Biggest Main Stage Crowd: mewithoutYou. No, I didn’t count heads, but that’s what I heard widely reported. I was headed towards Main Stage as this show let out. For every person going towards Main Stage at that moment, there were easily 200 going away.
Most impromptu fun on Main Stage between acts: Playing Buck Buck. The most serious, but touching moment between Main Stage Acts was the artist who was “repainting Jesus.” He painted live, and then talked about how we’re all called to repaint Jesus to those around us.
Most enthuiastic parent: The dad who was passing out flyers for his daughters’ band, Poema. These talented teenage daughters put on a fun acoustic pop show, performing to plenty of their peers. Check out their music here. Their dad was definitely excited to see his daughters play – enthusiasm that was contagious.
Best way to justify buying new shoes: losing your old pair in the mud (a.k.a. “Mud vs. Shoes: Mud wins”). I wonder how many pairs of shoes might have been permanently swallowed up by some of the mud holes. My own shoes didn’t make it back home with me, but at least they found their way to a trash can! 🙂
Most flexible fans & most unique venue change: Moving Main Stage to The Gallery & Encore I stages. I only went to about 15 seconds of the Underoath show, but the tent was packed. It seems that everybody rolled with the changes easily. Rock on Cornerstone for being able to handle this crazy situation. If it weren’t for this unexpected change, I would have said that the Los Lonely Boys were the act I least expected on the Gallery (they did an amazing show on Tuesday night! Hope they consider coming back to Cornerstone again someday).
That ends my list. What would you add? Post a comment!
After a marginally more civilized lunch in Macomb on Saturday morning, my friends and I headed out to the grounds for the last day of the fest. Now that I think about it, a lot has been written on this blog about how Cornerstone has evolved over the decade plus that my fellow bloggers and I have been attending the fest, but the changes in Macomb (the nearest “big city” to the festival grounds; that is, where the Wal-Mart is located) and the surrounding area over that same period are also kind of interesting. Besides my actual home, I’ve probably spent more days of my life in Macomb and Cornerstone than anywhere else in the world. You get an odd but cool view of a place when you see it once a year every year, and I find it strangely cool that I know a bunch of tiny details about a place I’ve never lived that’s 13 hours away from my house.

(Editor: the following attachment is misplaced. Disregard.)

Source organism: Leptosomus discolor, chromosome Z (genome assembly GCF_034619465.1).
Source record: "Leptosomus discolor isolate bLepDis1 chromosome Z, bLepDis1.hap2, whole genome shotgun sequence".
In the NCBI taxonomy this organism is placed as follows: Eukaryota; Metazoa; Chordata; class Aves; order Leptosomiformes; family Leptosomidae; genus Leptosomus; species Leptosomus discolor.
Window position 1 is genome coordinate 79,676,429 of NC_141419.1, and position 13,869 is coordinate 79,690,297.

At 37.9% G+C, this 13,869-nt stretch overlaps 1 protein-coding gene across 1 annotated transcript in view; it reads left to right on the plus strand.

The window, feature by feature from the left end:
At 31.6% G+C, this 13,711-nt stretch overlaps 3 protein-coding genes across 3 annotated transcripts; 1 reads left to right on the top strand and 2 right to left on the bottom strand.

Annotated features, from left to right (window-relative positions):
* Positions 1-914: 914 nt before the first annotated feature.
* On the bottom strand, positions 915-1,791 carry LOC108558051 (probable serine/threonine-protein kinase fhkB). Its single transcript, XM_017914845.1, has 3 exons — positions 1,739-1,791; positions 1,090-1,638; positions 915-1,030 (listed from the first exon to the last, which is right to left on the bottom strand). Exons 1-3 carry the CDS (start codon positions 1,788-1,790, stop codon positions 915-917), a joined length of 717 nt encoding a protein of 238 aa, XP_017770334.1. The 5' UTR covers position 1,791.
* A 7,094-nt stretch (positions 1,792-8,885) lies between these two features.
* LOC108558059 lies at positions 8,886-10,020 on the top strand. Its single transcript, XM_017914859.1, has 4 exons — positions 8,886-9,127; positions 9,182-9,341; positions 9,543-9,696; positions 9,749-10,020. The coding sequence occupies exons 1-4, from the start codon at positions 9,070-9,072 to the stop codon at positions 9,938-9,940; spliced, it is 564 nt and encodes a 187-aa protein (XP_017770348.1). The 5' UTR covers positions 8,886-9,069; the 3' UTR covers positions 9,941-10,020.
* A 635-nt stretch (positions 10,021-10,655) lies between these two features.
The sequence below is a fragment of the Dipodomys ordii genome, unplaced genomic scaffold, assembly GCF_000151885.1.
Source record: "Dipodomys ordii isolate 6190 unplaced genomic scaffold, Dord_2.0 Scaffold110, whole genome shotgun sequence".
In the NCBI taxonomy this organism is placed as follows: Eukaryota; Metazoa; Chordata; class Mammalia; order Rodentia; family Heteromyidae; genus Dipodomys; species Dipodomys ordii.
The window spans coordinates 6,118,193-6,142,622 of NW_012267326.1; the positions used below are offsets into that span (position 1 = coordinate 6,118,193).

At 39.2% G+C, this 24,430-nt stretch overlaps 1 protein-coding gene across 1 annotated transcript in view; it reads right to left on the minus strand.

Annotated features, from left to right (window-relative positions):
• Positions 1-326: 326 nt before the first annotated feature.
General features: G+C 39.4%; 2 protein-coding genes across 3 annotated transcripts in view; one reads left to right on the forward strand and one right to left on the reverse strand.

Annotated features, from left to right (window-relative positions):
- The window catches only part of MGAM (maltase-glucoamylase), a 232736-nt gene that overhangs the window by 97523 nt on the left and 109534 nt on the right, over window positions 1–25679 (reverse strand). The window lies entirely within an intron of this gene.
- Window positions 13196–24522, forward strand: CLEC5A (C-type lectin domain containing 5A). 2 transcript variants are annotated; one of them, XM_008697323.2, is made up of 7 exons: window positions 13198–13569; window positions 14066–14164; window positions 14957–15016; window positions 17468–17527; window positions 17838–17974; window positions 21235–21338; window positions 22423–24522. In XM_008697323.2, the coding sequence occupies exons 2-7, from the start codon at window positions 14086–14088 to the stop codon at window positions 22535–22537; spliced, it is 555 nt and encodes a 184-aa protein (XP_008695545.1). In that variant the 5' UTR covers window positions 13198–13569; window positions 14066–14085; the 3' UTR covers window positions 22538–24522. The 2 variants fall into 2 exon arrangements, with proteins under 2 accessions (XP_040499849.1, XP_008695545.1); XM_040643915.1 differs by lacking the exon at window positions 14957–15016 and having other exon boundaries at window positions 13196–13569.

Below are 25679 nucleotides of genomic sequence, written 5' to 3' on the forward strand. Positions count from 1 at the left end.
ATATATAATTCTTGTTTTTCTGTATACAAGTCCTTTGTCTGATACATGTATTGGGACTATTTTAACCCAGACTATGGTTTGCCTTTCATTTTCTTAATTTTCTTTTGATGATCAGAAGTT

But cool though it may be, I don’t go to the fest to visit Macomb, so we did indeed make our way to the grounds for another day of music and fun. The rain that had sprinkled on Shiny Toy Guns and Anberlin had become a downpour overnight, and though the rain was mostly over by the time we reached the grounds, the damage had been done. All the roads were covered with a layer of soupy mud and were slippery but passable. The grassy areas around the stages were treacherous, and we saw a lot of band vans and trailers getting stuck in the mud and getting pushed or towed out. The walking paths between stages, if they weren’t just lakes, were mud bogs, with the worst that I encountered surrounding the Gallery stage along the midway.
The rain also led to one of the more exciting and cool things I’ve seen at Cornerstone in quite a while. I was sitting in the web trailer distracting the hard-working web coverage team from their work when Festival Director John Herrin came in and announced that because of the conditions at Main Stage, the Main Stage bands were going to be relocated, with War of Ages and Living Sacrifice playing one of the Encore stages (a smaller venue, but nothing too unusual) and The Devil Wears Prada and Underoath moving to the Gallery. Having those bands on the Gallery is a jaw-dropper for longtime Cornerstoners, because it’s traditionally the stage for older people to sit in chairs and watch older and/or mellower bands. There are exceptions – the Violet Burning rocked so hard on that stage that they killed the power a couple of years ago, and Leeland brought a much younger than usual crowd to the stage that year as well. But generally, evenings at the Gallery generally bring the likes of the Lost Dogs or Over the Rhine playing to a calm, quiet audience sitting in chairs and golf carts eating dinner and making bootleg recordings. There was a palpable buzz around the festival as preparations were made for the Gallery to be rocked like never before.